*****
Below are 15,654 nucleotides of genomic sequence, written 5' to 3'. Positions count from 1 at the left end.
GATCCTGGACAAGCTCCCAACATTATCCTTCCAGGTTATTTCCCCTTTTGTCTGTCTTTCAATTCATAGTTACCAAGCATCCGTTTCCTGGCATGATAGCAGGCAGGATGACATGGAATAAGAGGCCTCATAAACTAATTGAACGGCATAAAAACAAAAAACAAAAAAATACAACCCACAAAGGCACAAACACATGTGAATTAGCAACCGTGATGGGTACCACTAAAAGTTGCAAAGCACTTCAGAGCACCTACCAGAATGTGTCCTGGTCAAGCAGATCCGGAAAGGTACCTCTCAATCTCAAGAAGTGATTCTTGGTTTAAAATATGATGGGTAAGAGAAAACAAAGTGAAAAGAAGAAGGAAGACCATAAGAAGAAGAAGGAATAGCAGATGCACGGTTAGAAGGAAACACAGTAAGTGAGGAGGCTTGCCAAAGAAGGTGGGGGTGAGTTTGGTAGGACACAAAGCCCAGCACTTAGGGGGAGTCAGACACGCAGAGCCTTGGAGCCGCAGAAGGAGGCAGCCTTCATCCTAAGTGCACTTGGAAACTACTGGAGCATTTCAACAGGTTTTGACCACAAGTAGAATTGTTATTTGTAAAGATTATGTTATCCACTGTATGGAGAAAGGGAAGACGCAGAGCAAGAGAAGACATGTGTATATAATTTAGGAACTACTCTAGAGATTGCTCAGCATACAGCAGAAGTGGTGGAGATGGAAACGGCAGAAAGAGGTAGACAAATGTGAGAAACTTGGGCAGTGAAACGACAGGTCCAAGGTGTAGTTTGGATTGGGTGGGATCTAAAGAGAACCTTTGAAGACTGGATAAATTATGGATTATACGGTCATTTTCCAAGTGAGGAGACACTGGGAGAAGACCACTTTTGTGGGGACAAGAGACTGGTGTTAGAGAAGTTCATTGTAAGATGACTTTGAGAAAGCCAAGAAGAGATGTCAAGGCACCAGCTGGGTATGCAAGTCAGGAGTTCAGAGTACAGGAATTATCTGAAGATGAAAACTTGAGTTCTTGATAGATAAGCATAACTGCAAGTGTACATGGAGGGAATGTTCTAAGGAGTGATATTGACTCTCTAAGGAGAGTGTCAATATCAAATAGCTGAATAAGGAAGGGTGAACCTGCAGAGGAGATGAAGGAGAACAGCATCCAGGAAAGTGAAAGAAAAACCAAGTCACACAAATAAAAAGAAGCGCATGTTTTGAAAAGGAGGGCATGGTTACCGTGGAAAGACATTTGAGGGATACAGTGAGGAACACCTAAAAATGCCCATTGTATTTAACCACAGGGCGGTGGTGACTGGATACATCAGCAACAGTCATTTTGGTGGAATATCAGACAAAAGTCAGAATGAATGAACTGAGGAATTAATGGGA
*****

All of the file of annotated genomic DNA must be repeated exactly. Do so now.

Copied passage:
Below are 15,654 nucleotides of genomic sequence, written 5' to 3'. Positions count from 1 at the left end.
GATCCTGGACAAGCTCCCAACATTATCCTTCCAGGTTATTTCCCCTTTTGTCTGTCTTTCAATTCATAGTTACCAAGCATCCGTTTCCTGGCATGATAGCAGGCAGGATGACATGGAATAAGAGGCCTCATAAACTAATTGAACGGCATAAAAACAAAAAACAAAAAAATACAACCCACAAAGGCACAAACACATGTGAATTAGCAACCGTGATGGGTACCACTAAAAGTTGCAAAGCACTTCAGAGCACCTACCAGAATGTGTCCTGGTCAAGCAGATCCGGAAAGGTACCTCTCAATCTCAAGAAGTGATTCTTGGTTTAAAATATGATGGGTAAGAGAAAACAAAGTGAAAAGAAGAAGGAAGACCATAAGAAGAAGAAGGAATAGCAGATGCACGGTTAGAAGGAAACACAGTAAGTGAGGAGGCTTGCCAAAGAAGGTGGGGGTGAGTTTGGTAGGACACAAAGCCCAGCACTTAGGGGGAGTCAGACACGCAGAGCCTTGGAGCCGCAGAAGGAGGCAGCCTTCATCCTAAGTGCACTTGGAAACTACTGGAGCATTTCAACAGGTTTTGACCACAAGTAGAATTGTTATTTGTAAAGATTATGTTATCCACTGTATGGAGAAAGGGAAGACGCAGAGCAAGAGAAGACATGTGTATATAATTTAGGAACTACTCTAGAGATTGCTCAGCATACAGCAGAAGTGGTGGAGATGGAAACGGCAGAAAGAGGTAGACAAATGTGAGAAACTTGGGCAGTGAAACGACAGGTCCAAGGTGTAGTTTGGATTGGGTGGGATCTAAAGAGAACCTTTGAAGACTGGATAAATTATGGATTATACGGTCATTTTCCAAGTGAGGAGACACTGGGAGAAGACCACTTTTGTGGGGACAAGAGACTGGTGTTAGAGAAGTTCATTGTAAGATGACTTTGAGAAAGCCAAGAAGAGATGTCAAGGCACCAGCTGGGTATGCAAGTCAGGAGTTCAGAGTACAGGAATTATCTGAAGATGAAAACTTGAGTTCTTGATAGATAAGCATAACTGCAAGTGTACATGGAGGGAATGTTCTAAGGAGTGATATTGACTCTCTAAGGAGAGTGTCAATATCAAATAGCTGAATAAGGAAGGGTGAACCTGCAGAGGAGATGAAGGAGAACAGCATCCAGGAAAGTGAAAGAAAAACCAAGTCACACAAATAAAAAGAAGCGCATGTTTTGAAAAGGAGGGCATGGTTACCGTGGAAAGACATTTGAGGGATACAGTGAGGAACACCTAAAAATGCCCATTGTATTTAACCACAGGGCGGTGGTGACTGGATACATCAGCAACAGTCATTTTGGTGGAATATCAGACAAAAGTCAGAATGAATGAACTGAGGAATTAATGGGA